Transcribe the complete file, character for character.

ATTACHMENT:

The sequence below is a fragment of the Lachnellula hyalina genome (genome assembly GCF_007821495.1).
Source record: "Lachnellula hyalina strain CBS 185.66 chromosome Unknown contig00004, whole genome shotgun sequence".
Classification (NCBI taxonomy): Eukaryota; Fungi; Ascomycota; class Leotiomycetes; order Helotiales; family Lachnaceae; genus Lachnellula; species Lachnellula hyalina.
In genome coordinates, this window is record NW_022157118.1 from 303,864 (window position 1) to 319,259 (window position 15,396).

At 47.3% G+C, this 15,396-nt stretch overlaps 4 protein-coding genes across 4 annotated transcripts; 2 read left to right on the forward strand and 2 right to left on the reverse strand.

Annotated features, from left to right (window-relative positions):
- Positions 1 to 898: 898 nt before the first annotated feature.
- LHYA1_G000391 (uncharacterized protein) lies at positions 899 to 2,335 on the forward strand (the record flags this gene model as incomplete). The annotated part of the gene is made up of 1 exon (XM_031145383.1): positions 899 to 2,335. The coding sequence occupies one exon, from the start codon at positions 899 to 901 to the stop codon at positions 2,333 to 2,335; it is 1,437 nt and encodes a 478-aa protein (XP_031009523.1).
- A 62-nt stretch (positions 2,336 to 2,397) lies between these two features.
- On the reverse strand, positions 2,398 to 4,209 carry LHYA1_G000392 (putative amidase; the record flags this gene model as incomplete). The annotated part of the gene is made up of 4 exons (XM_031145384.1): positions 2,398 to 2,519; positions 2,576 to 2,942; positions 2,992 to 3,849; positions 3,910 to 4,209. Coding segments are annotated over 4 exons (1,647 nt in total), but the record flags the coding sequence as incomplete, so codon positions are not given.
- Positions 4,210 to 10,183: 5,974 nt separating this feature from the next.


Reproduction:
The sequence below is a fragment of the Lachnellula hyalina genome (genome assembly GCF_007821495.1).
Source record: "Lachnellula hyalina strain CBS 185.66 chromosome Unknown contig00004, whole genome shotgun sequence".
Classification (NCBI taxonomy): Eukaryota; Fungi; Ascomycota; class Leotiomycetes; order Helotiales; family Lachnaceae; genus Lachnellula; species Lachnellula hyalina.
In genome coordinates, this window is record NW_022157118.1 from 303,864 (window position 1) to 319,259 (window position 15,396).

At 47.3% G+C, this 15,396-nt stretch overlaps 4 protein-coding genes across 4 annotated transcripts; 2 read left to right on the forward strand and 2 right to left on the reverse strand.

Annotated features, from left to right (window-relative positions):
- Positions 1 to 898: 898 nt before the first annotated feature.
- LHYA1_G000391 (uncharacterized protein) lies at positions 899 to 2,335 on the forward strand (the record flags this gene model as incomplete). The annotated part of the gene is made up of 1 exon (XM_031145383.1): positions 899 to 2,335. The coding sequence occupies one exon, from the start codon at positions 899 to 901 to the stop codon at positions 2,333 to 2,335; it is 1,437 nt and encodes a 478-aa protein (XP_031009523.1).
- A 62-nt stretch (positions 2,336 to 2,397) lies between these two features.
- On the reverse strand, positions 2,398 to 4,209 carry LHYA1_G000392 (putative amidase; the record flags this gene model as incomplete). The annotated part of the gene is made up of 4 exons (XM_031145384.1): positions 2,398 to 2,519; positions 2,576 to 2,942; positions 2,992 to 3,849; positions 3,910 to 4,209. Coding segments are annotated over 4 exons (1,647 nt in total), but the record flags the coding sequence as incomplete, so codon positions are not given.
- Positions 4,210 to 10,183: 5,974 nt separating this feature from the next.